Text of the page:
Configuresofts New ECM Can Go Mobile

 
 
By Paula Musich  |  Posted 2004-04-01
 
 
 
Configuresoft Inc. on Monday will turn its desktop-configuration sights on the safekeeping of mobile clients when it launches the next release of its Enterprise Configuration Manager.

The new release, which provides change and configuration management for Windows systems, includes a new mobile client that can initiate contact with the ECM server whenever the mobile workstation is connected to the network via a dial-up, broadband or LAN (including wireless) connection.

Once connected, the ECM assesses and corrects configuration settings by comparing the notebooks configuration and patch levels with standards predefined by the IT organization. Any configuration settings that are out of compliance can be automatically corrected, and any missing patches can be deployed remotely.

"We automatically discover those mobile machines; we can apply a license and collect the information we need," said Stephen Southey, product manager at Configuresoft in Woodland Park, Colo. The ECM server determines which collection or patch deployment is appropriate for the connection speed. The mobile agent and ECM server communicate using HTTP over Port 80.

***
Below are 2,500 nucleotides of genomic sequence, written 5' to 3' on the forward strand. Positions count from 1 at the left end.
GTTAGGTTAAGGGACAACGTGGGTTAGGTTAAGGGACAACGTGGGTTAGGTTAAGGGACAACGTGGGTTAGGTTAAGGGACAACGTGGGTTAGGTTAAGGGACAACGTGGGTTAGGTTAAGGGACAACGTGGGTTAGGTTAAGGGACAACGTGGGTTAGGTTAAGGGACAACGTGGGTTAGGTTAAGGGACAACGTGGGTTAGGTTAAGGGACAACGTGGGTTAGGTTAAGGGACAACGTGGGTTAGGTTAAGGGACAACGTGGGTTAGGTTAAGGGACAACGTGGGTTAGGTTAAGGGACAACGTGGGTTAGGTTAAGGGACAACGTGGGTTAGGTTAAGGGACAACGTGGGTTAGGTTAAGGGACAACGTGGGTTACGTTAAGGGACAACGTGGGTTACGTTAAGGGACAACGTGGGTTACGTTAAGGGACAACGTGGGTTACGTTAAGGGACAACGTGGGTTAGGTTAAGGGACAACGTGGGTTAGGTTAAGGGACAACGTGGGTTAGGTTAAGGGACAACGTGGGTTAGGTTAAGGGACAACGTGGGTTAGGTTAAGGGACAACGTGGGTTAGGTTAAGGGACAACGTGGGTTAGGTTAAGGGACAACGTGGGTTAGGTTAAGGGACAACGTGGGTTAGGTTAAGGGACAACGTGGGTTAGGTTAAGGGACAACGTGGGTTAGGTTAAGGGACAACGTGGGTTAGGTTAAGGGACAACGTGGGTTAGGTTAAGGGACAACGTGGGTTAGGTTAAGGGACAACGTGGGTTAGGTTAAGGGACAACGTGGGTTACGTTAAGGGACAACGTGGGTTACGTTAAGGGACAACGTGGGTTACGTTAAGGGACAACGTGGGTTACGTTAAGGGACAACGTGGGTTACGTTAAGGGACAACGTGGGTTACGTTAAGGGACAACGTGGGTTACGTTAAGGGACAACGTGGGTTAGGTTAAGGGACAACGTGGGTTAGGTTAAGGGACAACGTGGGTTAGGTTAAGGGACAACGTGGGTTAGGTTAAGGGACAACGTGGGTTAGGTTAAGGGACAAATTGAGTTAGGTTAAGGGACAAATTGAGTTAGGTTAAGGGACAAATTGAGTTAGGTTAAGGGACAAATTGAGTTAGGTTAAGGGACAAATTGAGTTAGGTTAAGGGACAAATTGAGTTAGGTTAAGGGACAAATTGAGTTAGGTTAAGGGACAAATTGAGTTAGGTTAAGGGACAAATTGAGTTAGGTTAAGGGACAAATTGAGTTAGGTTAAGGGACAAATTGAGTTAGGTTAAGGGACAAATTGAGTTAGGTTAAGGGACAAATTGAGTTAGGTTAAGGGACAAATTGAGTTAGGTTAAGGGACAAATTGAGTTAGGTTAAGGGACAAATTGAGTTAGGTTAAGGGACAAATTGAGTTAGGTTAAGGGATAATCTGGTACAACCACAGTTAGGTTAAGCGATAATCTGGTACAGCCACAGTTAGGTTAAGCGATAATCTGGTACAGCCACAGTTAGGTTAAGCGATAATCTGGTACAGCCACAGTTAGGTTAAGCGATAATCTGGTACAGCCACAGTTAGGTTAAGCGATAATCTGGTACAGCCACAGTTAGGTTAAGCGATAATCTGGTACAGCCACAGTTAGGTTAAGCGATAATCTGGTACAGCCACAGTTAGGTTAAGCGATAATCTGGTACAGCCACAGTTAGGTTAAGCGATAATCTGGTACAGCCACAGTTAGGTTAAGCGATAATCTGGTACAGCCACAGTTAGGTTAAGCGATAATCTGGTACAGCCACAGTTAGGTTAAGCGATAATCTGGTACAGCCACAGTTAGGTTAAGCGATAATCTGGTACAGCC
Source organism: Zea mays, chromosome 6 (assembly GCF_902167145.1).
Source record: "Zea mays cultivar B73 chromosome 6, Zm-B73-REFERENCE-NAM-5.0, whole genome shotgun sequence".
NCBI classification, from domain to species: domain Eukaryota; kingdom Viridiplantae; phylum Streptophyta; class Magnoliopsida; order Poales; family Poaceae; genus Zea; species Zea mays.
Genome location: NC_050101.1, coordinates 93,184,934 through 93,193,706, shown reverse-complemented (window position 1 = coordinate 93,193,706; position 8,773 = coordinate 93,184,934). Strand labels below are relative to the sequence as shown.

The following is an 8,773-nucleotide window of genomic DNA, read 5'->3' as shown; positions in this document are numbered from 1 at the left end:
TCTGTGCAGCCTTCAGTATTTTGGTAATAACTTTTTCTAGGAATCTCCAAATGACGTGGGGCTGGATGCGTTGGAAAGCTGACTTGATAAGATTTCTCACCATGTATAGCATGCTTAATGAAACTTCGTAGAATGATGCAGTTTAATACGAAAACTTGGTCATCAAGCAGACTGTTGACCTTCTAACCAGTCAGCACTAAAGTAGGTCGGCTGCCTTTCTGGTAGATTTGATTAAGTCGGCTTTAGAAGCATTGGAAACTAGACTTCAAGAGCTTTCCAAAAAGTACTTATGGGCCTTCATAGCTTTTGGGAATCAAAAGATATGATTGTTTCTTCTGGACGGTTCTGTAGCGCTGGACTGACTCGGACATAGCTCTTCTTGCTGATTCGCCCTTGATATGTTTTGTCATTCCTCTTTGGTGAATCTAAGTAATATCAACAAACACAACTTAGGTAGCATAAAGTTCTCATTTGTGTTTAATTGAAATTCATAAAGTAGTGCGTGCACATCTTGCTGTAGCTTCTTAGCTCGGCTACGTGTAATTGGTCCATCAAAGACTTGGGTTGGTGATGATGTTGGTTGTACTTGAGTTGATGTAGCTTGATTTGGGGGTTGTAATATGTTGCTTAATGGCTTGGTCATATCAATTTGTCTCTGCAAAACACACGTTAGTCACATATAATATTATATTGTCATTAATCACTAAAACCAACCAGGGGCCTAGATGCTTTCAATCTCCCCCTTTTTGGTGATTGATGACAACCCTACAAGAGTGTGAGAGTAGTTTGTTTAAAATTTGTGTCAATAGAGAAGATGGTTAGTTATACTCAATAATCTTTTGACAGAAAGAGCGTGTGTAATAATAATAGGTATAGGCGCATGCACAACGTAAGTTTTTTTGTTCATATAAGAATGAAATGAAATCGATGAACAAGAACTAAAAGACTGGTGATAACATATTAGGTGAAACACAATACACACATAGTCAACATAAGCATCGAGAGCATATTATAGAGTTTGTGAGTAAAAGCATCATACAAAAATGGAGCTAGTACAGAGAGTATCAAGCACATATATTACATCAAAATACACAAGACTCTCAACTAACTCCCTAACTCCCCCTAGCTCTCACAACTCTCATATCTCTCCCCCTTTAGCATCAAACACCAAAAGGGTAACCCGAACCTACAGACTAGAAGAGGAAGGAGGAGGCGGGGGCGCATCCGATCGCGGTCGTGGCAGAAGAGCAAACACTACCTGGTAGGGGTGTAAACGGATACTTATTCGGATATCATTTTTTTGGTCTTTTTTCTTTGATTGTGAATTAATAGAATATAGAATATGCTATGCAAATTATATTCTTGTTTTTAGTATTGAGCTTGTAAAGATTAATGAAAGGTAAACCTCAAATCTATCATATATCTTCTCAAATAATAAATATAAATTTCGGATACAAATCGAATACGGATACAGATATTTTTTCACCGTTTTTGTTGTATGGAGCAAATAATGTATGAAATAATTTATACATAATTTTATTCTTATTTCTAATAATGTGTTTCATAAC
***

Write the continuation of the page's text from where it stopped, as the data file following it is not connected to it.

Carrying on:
Misconfigurations are responsible for 80 percent of PC downtime and 90 percent of security breaches, said Configuresoft CEO Alex Goldstein.

The new release also includes new templates that help users assess compliance with such government regulations as HIPAA, the Sarbanes-Oxley Act and GLBA for banking. The templates allow users to enforce configurations that comply with security best practices as defined by the SANS Institute, Microsoft and NIST.

"We have templates with industry security standards, and we complement that with tools that give granular detail on who has access to the confidential areas you are trying to protect," Goldstein said. "We monitor who has access on a regular basis.

"In many companies, the whole process of configuration and change management is poorly structured. They are done manually, lack processes, have undocumented procedures and lax control," Goldstein said.

"At the same time, a small change in one area improperly applied can have catastrophic effects. Its a fundamental problem that, if not addressed through automation and process, will continue to grow," he said.

The new version of ECM will be available Monday. The software starts at $995 per server and $30 per managed node.

Check out eWEEKs Desktop & Notebook Center at http://desktop.eweek.com for the latest news in desktop and notebook computing.

Rocket Fuel